From left: Brian Hood (who handled much of the construction), Jeremy Goody and engineer Gilad Gershoni in Megasonic Sound’s control room
Photo: James Whitehead
Producer/engineer Jeremy Goody worked in and helped build various studios in the San Francisco Bay Area for more than 20 years before finally realizing a dream. In 2007, he collaborated with studio designer Chris Pelonis to transform a single-story office building in Oakland, Calif., into his own full-service studio, Megasonic Sound. Goody opened this facility in 2008, and in 2010 it won an award from local newspaper East Bay Express for Best Studio.
“It’s my personal production space but it’s also open to other engineers,” Goody says. “This whole place is built to be a cost-effective way to get high-quality audio. I think Mega-sonic is a nice bridge between custom-built facilities and project rooms.” Goody’s budget for construction was significantly lower than the budgets that Pelonis typically works with, “so I had to do a hybrid [construction] approach,” Goody says.
Pelonis conceptualized a design and acoustic treatment using his proprietary semi-custom modular system, which is manufactured off-site by RPG Diffusor Systems and delivered to the client. “My design fee on a project like this is a fraction of what it is when I’m designing everything to be built in,” Pelonis says. “But you still have to look at the proportions, room ratios, cubic volume, the HVAC, electrical, wiring, ergonomics, building codes—all that stuff. We do a combination of built-in and geometrical construction and architecture with prefabricated modular systems. I started doing that back in the ’80s, and people are starting to recognize that this [approach] really performs.”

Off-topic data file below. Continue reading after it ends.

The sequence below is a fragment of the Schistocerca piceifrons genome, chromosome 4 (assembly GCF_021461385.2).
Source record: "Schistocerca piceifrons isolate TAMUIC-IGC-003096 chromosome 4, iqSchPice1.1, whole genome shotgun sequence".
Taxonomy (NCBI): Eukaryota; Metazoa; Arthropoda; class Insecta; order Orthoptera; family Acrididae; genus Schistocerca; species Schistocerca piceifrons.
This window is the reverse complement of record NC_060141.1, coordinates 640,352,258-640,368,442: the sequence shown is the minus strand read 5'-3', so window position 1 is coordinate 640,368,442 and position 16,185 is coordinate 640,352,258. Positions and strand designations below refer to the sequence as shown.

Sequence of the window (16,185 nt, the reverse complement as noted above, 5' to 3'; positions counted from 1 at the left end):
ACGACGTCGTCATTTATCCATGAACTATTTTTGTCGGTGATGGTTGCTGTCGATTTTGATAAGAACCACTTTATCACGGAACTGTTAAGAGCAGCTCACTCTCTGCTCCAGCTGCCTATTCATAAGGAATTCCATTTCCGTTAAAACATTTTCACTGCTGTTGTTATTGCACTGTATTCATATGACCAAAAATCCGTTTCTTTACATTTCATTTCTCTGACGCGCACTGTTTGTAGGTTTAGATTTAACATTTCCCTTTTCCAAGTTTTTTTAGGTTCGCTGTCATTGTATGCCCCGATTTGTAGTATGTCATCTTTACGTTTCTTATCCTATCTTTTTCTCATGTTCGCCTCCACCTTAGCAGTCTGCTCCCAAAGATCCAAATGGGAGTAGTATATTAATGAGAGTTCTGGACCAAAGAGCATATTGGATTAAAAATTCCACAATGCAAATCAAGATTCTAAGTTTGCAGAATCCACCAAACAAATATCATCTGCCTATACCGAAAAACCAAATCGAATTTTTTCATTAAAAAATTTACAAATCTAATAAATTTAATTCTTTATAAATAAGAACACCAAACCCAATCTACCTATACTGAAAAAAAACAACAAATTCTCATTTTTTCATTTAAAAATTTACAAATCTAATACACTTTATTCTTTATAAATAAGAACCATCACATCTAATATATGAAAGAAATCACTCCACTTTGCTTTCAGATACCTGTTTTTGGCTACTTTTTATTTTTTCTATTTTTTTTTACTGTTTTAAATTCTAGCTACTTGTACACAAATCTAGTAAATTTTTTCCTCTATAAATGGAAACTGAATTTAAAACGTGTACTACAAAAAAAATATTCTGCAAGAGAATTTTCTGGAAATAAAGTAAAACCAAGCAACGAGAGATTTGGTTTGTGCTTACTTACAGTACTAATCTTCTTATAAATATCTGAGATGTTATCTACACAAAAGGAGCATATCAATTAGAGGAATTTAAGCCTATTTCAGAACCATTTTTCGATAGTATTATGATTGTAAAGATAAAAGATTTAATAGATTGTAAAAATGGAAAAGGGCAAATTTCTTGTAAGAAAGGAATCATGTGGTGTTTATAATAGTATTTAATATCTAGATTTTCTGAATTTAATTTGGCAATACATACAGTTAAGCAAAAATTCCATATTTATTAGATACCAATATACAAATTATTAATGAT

“The construction went quickly and easily,” Goody says. “We only had to build rectangles with good dimensions and isolation. We also built a few rigid Fiberglas panels to complement the other treatments. The acoustic treatments showed up on a flatbed truck and were installed inside of a day.”
Goody sees Megasonic as a “mastering room first with tracking rooms attached to it.” Megasonic comprises a 21.5×18-foot control room, 24×17.5-foot Live Room A, 14×10.5-foot Live Room B and 11×7-foot kitchen/iso booth. Megasonic has no console; instead, an Avid Command 8 controls Pro Tools and Logic Pro software on a dual-core Mac G5 with a Pro Tools HD2 system and 24 channels of Apogee conversion. Mastering equipment includes a Dangerous Music Box EQ and Great River MAQ-2NV EQ. For analog summing, he employs a 16-channel Roll Music Systems RMS216/JCF LEVR combination. Goody monitors with Pelonis Signature Series PSS110Ps based around 10-inch Tannoy dual-concentric drivers, as well as Dynaudio BM s5s and Auratone Sound Cubes.
In 2009, Megasonic hosted sessions for the album La Guerra No by John Santos Y El Coro Folklórico Kindembo, which was nominated for a 2010 Grammy Award as Best Traditional World Music Album. “That stuff’s right up my alley because it’s drums and voices—it’s all about mic technique,” Goody says. “There isn’t much you need to do if you record it well.”